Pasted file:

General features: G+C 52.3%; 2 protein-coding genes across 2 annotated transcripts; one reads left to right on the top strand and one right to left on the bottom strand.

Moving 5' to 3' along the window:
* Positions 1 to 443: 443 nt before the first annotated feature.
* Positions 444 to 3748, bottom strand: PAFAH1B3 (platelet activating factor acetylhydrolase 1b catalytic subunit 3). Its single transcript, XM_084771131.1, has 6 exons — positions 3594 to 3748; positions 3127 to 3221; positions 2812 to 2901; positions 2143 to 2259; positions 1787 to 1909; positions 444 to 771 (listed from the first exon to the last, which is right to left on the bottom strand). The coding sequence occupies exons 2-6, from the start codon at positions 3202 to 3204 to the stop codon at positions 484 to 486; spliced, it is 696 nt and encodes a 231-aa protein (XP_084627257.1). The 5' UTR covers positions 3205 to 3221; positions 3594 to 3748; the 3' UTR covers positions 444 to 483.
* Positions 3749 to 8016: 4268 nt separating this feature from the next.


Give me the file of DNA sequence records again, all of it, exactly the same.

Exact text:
General features: G+C 52.3%; 2 protein-coding genes across 2 annotated transcripts; one reads left to right on the top strand and one right to left on the bottom strand.

Moving 5' to 3' along the window:
* Positions 1 to 443: 443 nt before the first annotated feature.
* Positions 444 to 3748, bottom strand: PAFAH1B3 (platelet activating factor acetylhydrolase 1b catalytic subunit 3). Its single transcript, XM_084771131.1, has 6 exons — positions 3594 to 3748; positions 3127 to 3221; positions 2812 to 2901; positions 2143 to 2259; positions 1787 to 1909; positions 444 to 771 (listed from the first exon to the last, which is right to left on the bottom strand). The coding sequence occupies exons 2-6, from the start codon at positions 3202 to 3204 to the stop codon at positions 484 to 486; spliced, it is 696 nt and encodes a 231-aa protein (XP_084627257.1). The 5' UTR covers positions 3205 to 3221; positions 3594 to 3748; the 3' UTR covers positions 444 to 483.
* Positions 3749 to 8016: 4268 nt separating this feature from the next.